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What Makes a Professional Penetration Tester?

Penetration testers, often called “ethical hackers,” are highly skilled professionals that test computer networks, systems, applications, etc. for vulnerabilities before malicious (or unethical) hackers do. Find out what it takes to be an invaluable pentester below.

The Role At A Glance

On a daily basis, penetration testers are in charge of protecting their organization’s networks, systems, and/or applications. To do that, they’ll perform “ethical hacks” or “penetration tests” of networks to identify potential vulnerabilities or report them to higher authorities with professional recommendations. Their responsibilities are continously expanding with the number of new threats each year.

There are 3 main career options for professional penetration testers, either in-house, as part of a consulting firm (or their own consulting business), or also as freelancers.

According to the Bureau of Labor Statistics (BLS), information security analysts, including penetration testers, make an annual median salary of $95,510. Additionally, their employment is expected to grow 28% by 2026, much faster than the average for all occupations.

Day-2-Day Responsibilities

On a daily basis, penetration testers are responsible for testing a company’s network, infrastructure, application, etc. for vulnerabilities, ensuring that all assets are secure. In greater details, pentesters will:

    • Conduct Tests on Networks and Applications: In an attempt to find potential vulnerabilities that companies may have on their systems, web, or mobile applications, penetration testers will test them for vulnerabilities.
    • Physical Security Assessments: Because vulnerabilities can be present on physical servers and networks, pentesters will test there too.
    • Conduct Security Audits: By conducting audits, penetration testers can establish the overall security risks of a company and recommend best practices to follow.
    • Analyze Security Policies: Companies often think they have strong security policies… until breached. Testing them with real-life scenarios will only confirm (or deny) such statements and policies.
  • Write Security Assessment Reports: Because no job is really done without a final report, penetration testers will regroup their findings and recommendations on a penetration test report destined to either their employer or client.’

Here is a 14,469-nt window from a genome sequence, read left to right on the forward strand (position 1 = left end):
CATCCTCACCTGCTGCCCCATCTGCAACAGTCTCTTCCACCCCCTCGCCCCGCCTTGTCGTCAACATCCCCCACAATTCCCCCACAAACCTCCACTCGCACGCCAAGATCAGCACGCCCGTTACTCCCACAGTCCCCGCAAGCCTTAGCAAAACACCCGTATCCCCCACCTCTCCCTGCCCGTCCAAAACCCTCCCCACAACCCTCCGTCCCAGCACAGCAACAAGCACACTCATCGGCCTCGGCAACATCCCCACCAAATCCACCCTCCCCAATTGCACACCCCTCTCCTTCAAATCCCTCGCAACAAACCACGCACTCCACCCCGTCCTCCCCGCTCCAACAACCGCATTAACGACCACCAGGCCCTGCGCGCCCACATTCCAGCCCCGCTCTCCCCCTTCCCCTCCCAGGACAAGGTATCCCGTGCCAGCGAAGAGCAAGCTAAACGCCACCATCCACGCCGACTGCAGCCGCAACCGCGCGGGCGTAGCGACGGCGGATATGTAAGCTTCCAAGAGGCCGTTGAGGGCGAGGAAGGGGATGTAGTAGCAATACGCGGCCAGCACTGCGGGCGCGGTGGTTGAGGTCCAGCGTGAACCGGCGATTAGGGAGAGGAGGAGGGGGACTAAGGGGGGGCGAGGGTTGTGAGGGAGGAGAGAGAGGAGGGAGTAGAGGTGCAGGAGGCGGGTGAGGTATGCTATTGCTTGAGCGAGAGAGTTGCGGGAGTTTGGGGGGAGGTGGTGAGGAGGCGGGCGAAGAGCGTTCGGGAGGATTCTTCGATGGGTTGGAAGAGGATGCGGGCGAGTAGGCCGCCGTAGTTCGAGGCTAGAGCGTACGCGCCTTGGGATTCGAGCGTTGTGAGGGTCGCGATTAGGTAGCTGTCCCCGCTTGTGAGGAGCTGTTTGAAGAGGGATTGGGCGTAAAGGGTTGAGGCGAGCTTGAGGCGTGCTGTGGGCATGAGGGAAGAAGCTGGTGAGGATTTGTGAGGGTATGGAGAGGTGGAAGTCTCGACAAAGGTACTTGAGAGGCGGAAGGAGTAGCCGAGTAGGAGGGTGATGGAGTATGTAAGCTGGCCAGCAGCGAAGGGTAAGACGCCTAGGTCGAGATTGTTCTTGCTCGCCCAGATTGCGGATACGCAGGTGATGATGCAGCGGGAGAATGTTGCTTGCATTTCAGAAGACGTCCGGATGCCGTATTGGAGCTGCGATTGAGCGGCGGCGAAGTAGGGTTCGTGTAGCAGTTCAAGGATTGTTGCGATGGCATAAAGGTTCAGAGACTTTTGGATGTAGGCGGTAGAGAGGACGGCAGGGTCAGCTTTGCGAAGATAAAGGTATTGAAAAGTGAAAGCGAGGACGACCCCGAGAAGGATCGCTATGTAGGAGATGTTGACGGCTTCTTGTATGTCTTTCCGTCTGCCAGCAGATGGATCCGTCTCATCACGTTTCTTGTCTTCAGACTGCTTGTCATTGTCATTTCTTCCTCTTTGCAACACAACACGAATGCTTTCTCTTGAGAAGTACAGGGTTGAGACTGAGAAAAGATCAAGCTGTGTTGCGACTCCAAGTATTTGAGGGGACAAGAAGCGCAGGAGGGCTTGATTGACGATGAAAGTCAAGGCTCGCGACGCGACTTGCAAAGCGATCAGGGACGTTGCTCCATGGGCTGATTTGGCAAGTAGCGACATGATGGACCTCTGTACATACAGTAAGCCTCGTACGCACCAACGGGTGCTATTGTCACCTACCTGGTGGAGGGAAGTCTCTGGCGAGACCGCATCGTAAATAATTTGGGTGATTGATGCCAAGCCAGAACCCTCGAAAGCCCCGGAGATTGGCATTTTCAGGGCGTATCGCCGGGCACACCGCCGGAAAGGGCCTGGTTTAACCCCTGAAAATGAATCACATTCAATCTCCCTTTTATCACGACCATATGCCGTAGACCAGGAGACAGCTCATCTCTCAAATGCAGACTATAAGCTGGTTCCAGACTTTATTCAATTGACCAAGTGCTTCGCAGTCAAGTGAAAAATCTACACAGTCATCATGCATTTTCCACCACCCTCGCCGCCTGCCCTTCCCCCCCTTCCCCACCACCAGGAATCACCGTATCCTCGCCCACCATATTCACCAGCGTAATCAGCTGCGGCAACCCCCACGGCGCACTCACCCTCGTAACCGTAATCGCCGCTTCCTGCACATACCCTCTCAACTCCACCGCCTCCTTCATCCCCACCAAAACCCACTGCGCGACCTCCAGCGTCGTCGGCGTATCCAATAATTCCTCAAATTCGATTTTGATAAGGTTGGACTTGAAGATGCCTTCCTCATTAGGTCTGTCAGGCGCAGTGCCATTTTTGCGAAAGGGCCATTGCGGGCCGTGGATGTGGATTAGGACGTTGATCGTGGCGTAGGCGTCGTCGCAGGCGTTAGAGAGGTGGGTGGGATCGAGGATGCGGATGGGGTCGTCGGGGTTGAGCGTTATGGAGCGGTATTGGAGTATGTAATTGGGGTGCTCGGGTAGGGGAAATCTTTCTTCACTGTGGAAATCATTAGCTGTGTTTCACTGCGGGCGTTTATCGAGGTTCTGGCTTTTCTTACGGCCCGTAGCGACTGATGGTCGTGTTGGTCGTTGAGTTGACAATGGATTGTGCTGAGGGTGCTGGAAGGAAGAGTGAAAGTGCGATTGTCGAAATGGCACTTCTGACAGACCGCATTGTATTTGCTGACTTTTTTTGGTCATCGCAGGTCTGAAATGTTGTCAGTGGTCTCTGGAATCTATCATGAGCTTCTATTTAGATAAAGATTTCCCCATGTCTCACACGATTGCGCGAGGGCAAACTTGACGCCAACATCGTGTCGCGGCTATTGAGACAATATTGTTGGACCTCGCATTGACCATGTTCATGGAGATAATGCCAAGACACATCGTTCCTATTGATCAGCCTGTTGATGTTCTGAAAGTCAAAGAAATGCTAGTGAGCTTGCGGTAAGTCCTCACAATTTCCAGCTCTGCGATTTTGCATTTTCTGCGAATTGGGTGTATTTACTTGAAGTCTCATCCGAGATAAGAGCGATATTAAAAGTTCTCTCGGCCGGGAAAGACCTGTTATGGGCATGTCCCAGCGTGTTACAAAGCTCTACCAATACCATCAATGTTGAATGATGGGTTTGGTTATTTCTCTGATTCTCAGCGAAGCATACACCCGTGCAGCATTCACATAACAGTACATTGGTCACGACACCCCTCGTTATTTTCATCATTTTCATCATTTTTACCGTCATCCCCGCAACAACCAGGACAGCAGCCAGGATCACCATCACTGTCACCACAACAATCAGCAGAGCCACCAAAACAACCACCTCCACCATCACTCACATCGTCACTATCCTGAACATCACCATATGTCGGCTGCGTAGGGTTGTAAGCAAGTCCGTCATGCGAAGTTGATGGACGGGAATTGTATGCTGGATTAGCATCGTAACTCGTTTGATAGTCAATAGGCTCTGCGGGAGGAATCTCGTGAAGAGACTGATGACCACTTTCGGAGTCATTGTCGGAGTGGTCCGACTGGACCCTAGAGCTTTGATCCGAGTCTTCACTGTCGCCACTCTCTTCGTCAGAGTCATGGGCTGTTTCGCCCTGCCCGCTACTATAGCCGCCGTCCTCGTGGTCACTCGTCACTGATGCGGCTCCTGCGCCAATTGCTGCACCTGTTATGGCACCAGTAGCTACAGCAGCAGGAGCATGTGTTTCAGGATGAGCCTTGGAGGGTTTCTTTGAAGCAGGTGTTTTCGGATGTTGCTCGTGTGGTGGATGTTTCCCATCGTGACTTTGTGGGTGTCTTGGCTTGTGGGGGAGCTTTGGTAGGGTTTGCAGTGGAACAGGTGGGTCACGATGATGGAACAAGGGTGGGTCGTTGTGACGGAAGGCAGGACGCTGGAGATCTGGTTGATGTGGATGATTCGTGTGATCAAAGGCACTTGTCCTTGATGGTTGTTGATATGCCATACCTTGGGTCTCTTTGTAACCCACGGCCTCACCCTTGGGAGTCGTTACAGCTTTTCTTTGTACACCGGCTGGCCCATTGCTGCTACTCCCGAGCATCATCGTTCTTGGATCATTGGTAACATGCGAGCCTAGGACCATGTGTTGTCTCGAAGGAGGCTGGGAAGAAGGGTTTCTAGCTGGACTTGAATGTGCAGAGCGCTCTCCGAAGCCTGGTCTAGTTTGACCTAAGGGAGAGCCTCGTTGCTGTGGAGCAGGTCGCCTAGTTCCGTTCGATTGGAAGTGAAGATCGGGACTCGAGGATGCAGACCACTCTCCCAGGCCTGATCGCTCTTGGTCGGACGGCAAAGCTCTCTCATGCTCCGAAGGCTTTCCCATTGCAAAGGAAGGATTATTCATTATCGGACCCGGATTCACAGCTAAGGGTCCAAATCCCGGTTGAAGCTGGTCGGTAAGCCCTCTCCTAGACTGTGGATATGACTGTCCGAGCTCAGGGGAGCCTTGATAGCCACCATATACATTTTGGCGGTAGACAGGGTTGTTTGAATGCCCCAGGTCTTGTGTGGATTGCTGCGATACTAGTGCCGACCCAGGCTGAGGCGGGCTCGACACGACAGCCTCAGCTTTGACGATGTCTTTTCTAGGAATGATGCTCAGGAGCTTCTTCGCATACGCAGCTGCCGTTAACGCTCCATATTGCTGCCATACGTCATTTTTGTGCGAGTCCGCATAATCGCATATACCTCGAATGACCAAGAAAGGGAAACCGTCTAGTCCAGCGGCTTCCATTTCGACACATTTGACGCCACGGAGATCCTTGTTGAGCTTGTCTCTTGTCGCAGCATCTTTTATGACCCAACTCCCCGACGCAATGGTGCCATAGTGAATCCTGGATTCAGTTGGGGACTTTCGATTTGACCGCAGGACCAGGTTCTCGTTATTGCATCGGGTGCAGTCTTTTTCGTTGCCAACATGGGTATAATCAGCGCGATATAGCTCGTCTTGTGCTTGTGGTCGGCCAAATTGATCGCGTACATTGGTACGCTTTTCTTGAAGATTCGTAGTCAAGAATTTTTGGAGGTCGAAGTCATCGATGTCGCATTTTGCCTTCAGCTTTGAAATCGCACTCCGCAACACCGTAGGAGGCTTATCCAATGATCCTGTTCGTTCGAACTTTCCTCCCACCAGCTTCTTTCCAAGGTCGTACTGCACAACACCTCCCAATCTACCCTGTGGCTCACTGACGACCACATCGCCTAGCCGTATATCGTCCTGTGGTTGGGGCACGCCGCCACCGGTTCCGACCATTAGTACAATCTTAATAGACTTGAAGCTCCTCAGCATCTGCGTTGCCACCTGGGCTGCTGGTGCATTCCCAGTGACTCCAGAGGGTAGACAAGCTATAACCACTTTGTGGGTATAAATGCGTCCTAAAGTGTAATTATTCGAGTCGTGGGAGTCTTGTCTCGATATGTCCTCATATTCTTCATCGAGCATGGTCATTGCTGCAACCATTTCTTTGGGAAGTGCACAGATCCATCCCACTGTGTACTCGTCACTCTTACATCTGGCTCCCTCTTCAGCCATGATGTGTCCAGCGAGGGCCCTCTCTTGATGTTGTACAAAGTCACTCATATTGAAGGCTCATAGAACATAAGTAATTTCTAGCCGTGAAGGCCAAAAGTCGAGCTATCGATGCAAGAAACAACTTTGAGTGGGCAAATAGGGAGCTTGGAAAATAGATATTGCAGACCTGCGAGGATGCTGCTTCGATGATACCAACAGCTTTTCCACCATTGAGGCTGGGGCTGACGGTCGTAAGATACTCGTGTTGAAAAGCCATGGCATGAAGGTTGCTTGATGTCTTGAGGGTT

Of course, responsibilities might vary depending on the seniority of professional pentesters, and the size and/or needs of the company they work for.

Necessary Skills

Professional penetration testers know that practical skills are crucial, but so are personal skills… Here are some of the most important skills to have to be a successful penetration tester:

TECHNICAL SKILLS:
  • System Security— The processes involved with keeping information confidential and assuring its integrity.
  • Network Security— The security testing methodology, techniques, and tools for networked PC and devices.
  • Web Applications— The testing methodology, techniques, and tools for web applications.
  • Mobile Applications— The testing methodology, techniques, and tools for mobile applications.
  • WiFi Security— All the attack techniques and tools used against Wi-Fi networks, and how to detect them.
  • Social Engineering— Deep knowledge of the most modern social engineering attacking techniques.
  • Advanced Reconnaissance & Enumeration— How to retrieve the most important pieces of information out of Active Directory, while remaining undetected.
  • Reverse Engineering— The techniques and tools to deconstruct software, malware, and all ranges of attacks.
PERSONAL SKILLS:
    • Organizational Skills— An important part of any penetration test is the reporting phase. To do that, pentesters need to stay organized through the pentest, note down all kinds of important information that they will be required to include in their final report. Clients often judge the work of pentesters by the quality of their report — hence the importance of being organized.
  • Writing Skills— While being organized is a great skill to have, pentesters should also have good writing skills. Most of the people that will read the pentest report will be executives from the C-Suite level or non-security related fields. For them to understand your report and recommendations to fix the found vulnerabilities, you need to be able to write in a normal way, so stay clear of the infosec jargon.

Penetration testing can be a rewarding career. Indeed, professionals in this field not only like their job for obvious financial reasons, but also find this job to be highly satisfying in terms of accomplishments.

Interested in starting out a career in penetration testing? Check out our Penetration Testing Professional (PTP) training course for yourself, get your free trial below.

Sources: Job Hero, Dark Reading

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